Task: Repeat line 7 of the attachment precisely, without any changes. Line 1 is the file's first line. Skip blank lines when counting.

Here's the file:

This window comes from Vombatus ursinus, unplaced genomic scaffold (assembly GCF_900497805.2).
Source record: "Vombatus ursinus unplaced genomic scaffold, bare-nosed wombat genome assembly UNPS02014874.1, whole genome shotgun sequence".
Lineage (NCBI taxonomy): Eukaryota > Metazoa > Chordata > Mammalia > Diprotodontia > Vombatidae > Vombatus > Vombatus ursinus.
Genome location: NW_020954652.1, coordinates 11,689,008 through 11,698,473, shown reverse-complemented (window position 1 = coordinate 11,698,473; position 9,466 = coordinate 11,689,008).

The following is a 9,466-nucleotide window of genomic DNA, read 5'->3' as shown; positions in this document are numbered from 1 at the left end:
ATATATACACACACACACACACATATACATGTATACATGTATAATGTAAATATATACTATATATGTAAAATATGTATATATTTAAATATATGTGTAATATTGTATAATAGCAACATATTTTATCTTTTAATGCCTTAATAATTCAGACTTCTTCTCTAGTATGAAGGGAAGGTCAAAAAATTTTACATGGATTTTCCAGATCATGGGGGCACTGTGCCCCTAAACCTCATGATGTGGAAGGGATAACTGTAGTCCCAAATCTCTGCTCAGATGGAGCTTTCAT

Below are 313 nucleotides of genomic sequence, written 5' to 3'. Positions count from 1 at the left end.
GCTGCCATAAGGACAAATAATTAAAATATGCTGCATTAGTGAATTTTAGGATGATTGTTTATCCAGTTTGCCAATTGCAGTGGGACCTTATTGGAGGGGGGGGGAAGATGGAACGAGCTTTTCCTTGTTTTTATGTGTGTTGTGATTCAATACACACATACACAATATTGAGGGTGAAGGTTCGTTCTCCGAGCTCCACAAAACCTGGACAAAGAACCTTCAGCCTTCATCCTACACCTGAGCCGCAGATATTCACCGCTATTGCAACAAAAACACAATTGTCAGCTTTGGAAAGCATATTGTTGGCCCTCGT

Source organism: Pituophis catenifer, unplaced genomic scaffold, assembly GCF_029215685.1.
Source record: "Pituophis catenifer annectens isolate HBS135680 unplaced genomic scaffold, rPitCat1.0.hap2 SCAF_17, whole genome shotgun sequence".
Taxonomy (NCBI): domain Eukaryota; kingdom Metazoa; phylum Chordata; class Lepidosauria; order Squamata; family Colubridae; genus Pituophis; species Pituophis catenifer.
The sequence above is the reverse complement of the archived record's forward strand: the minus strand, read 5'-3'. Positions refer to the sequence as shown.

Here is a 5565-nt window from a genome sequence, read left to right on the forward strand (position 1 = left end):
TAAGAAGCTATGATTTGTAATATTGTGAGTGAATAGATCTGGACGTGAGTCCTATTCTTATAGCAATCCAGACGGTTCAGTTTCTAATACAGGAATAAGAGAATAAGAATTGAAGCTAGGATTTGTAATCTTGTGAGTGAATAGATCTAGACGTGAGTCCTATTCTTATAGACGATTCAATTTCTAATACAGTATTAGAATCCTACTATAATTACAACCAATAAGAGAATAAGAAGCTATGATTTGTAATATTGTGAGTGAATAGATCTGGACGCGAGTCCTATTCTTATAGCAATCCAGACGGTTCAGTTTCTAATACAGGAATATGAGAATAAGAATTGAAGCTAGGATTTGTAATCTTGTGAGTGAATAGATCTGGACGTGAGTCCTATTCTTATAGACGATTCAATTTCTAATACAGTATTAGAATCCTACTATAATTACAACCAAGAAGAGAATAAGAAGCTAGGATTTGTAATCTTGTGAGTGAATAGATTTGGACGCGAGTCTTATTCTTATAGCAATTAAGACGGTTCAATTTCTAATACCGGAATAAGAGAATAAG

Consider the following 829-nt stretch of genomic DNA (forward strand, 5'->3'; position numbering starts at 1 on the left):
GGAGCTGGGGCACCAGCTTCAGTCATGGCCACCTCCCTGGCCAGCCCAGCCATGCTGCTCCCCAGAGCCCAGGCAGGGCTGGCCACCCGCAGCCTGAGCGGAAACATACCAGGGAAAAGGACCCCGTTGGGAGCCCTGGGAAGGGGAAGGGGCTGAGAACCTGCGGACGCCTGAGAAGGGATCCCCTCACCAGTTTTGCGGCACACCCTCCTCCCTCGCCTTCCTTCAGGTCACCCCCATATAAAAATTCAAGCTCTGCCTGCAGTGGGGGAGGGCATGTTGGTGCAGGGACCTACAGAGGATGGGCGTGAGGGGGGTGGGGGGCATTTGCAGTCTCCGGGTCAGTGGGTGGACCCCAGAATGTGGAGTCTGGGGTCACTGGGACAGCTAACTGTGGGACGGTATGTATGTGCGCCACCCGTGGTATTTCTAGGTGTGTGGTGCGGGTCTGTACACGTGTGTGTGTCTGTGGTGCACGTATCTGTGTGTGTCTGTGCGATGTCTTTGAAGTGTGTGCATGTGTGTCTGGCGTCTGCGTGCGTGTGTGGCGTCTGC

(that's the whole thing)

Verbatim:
Below are 313 nucleotides of genomic sequence, written 5' to 3'. Positions count from 1 at the left end.